ERS
|
monograph
Introduction
David S.
Hui1,2,
Giovanni A.
Rossi3
and Sebastian L.
Johnston4
Viral respiratory tract infections are important and common causes of morbidity and
mortality worldwide. Over the past two decades, several novel viral respiratory infections with
epidemic potential that threaten global health security have emerged. Human cases of the
highly pathogenic avian influenza A(H5N1) were initially detected in Hong Kong in 1997,
before spreading to other parts of Asia, the Middle East, Europe and Africa, with a case
fatality rate close to 60%. Influenza A(H1N1)pdm09 virus first emerged in 2009 as a novel
swine-origin strain, which rapidly led to a pandemic and has remained a common circulating
strain in many parts of the world. Human infections with the novel avian influenza A(H7N9)
virus were first reported in mainland China in March 2013 and the infection has since spread
to Hong Kong and Taiwan. Avian influenza A(H5N1) and A(H7N9) viruses have continued
to circulate widely in some poultry populations and infect humans sporadically; sporadic
human cases of avian A(H5N6), A(H10N8) and A(H6N1) have also emerged.
In March 2003, the World Health Organization (WHO) issued a global alert about an
emerging SARS caused by a novel CoV, which rapidly spread from mainland China via
Hong Kong to at least 29 countries/regions and finally ended in July 2003, with 8096
probable cases and 774 deaths. Since its first discovery in a patient who died of severe
pneumonia in Saudi Arabia in 2012, MERS-CoV has spread to 26 countries. The mortality
rates of MERS-CoV infection are high, especially in those with comorbid disease.
In addition to the threat of novel CoV and avian influenza viruses, the burden of the
common respiratory viruses, such as seasonal influenza, RSV and human rhinoviruses
(HRV), on healthcare utilisation remains high, and yet is also a largely unmet medical need.
This highlights the urgent need for developing more effective therapies in order to reduce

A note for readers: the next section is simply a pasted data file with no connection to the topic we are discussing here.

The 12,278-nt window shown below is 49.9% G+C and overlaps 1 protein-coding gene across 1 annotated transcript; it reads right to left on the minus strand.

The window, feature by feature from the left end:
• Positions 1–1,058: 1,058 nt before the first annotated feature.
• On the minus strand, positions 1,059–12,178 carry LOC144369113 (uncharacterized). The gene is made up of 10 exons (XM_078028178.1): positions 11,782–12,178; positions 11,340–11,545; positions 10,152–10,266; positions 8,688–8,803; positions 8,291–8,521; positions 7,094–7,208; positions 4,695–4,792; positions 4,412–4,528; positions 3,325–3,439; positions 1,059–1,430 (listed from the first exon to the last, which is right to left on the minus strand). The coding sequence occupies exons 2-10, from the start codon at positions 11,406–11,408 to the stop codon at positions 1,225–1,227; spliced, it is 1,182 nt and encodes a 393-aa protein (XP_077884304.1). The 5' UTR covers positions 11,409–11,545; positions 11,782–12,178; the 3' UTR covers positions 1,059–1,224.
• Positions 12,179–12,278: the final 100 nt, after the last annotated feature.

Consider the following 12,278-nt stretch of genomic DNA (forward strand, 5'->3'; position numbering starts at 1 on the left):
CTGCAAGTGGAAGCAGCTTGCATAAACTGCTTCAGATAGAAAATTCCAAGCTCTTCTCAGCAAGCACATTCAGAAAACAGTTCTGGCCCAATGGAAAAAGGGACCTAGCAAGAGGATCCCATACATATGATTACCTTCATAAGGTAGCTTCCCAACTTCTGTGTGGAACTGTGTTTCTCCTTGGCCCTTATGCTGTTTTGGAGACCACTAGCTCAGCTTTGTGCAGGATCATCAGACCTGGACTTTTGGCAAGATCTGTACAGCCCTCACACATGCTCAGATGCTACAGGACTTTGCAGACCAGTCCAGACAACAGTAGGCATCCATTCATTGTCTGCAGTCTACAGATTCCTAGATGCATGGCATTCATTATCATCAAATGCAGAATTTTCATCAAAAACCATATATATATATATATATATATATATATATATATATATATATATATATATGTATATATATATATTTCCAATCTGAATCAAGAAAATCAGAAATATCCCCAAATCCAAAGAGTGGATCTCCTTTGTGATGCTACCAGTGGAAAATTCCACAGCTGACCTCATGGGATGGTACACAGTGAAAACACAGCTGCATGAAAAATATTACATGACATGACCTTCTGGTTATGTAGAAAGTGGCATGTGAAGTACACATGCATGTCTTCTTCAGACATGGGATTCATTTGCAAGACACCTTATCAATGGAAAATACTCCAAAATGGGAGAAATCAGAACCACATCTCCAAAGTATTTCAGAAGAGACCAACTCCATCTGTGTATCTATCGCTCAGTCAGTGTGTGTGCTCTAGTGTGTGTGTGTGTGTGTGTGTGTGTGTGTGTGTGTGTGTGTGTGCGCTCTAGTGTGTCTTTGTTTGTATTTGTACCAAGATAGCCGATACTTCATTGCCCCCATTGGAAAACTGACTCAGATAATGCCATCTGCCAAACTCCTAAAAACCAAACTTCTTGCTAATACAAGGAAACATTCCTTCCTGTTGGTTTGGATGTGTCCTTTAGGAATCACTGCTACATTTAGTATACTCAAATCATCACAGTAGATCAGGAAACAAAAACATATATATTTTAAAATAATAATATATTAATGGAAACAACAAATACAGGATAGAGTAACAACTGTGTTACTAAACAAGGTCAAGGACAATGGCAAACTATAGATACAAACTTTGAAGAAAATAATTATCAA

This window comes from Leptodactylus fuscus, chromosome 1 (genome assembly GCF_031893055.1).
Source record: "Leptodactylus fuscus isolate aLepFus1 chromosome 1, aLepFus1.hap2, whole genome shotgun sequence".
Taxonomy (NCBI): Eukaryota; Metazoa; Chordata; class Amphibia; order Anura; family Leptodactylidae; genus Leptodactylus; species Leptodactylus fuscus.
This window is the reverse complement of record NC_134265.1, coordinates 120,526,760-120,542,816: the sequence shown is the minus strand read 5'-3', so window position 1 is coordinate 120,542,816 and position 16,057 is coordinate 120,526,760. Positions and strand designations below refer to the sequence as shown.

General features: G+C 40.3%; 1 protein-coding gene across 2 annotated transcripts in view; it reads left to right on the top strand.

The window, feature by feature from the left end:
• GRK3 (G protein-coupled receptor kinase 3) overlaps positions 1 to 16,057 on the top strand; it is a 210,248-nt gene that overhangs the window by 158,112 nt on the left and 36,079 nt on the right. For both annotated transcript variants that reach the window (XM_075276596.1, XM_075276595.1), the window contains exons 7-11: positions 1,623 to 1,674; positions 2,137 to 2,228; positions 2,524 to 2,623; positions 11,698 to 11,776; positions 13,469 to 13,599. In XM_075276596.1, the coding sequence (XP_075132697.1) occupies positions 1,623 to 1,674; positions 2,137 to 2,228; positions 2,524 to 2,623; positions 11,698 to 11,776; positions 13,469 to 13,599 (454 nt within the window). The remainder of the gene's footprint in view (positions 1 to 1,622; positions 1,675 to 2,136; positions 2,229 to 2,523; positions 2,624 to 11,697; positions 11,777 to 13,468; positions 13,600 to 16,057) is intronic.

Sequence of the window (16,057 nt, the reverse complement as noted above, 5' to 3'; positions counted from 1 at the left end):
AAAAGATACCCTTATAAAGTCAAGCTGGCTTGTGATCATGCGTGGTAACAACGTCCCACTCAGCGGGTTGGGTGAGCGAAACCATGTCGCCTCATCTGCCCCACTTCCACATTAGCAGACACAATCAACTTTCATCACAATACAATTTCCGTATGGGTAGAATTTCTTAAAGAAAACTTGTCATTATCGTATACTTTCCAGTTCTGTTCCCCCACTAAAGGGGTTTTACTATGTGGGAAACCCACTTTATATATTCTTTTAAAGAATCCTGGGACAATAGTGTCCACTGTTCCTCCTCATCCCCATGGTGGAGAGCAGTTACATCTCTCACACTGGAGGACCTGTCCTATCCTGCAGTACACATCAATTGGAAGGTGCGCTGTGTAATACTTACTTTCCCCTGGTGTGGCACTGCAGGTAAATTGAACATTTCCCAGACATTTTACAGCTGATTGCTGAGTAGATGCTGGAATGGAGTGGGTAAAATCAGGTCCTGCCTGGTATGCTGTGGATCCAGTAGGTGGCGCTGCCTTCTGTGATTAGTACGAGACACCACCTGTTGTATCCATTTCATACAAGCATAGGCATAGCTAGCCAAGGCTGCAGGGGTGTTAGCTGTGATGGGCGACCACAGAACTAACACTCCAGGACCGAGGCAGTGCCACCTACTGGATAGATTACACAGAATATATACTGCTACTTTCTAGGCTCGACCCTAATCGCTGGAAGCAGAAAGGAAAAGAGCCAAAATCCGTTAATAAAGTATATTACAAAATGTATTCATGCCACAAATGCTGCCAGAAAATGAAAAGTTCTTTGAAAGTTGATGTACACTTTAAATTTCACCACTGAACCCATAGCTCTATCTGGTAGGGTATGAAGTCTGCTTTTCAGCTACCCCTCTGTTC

the morbidity and mortality associated with novel threats, as well as the regular offenders.
The Platform for European Preparedness Against (Re-)emerging Epidemics (PREPARE)
(http://www.prepare-europe.eu/) is an European Union funded network aiming to
harmonise large-scale clinical research studies on infectious diseases, and provide real-time
evidence for clinical management of patients and for informing public health responses. To
advance our understanding of the clinical, epidemiological and scientific aspects of
important respiratory viruses and facilitate planning of research studies on emerging
Copyright ©ERS 2016. Print ISBN: 978-1-84984-069-9. Online ISBN: 978-1-84984-070-5. Print ISSN: 2312-508X. Online ISSN: 2312-5098.
Correspondence: David S. Hui, Dept of Medicine, Chinese University of Hong Kong, Prince of Wales Hospital, Shatin, Hong Kong.
E-mail: dschui@cuhk.edu.hk
1Dept
of Medicine and Therapeutics, The Chinese University of Hong Kong, Prince of Wales Hospital, Shatin, Hong Kong.
2Stanley
Ho
Center for Emerging Infectious Disease, The Chinese University of Hong Kong, Prince of Wales Hospital, Shatin, Hong Kong.
3Dept
of
Pediatrics, Pulmonary and Allergy Disease Units, Istituto G. Gaslini, Genoa, Italy.
4National
Heart & Lung Institute, Imperial College
London, London, UK.
ERS Monogr 2016; 72: ix–x. DOI: 10.1183/2312508X.10008516 ix
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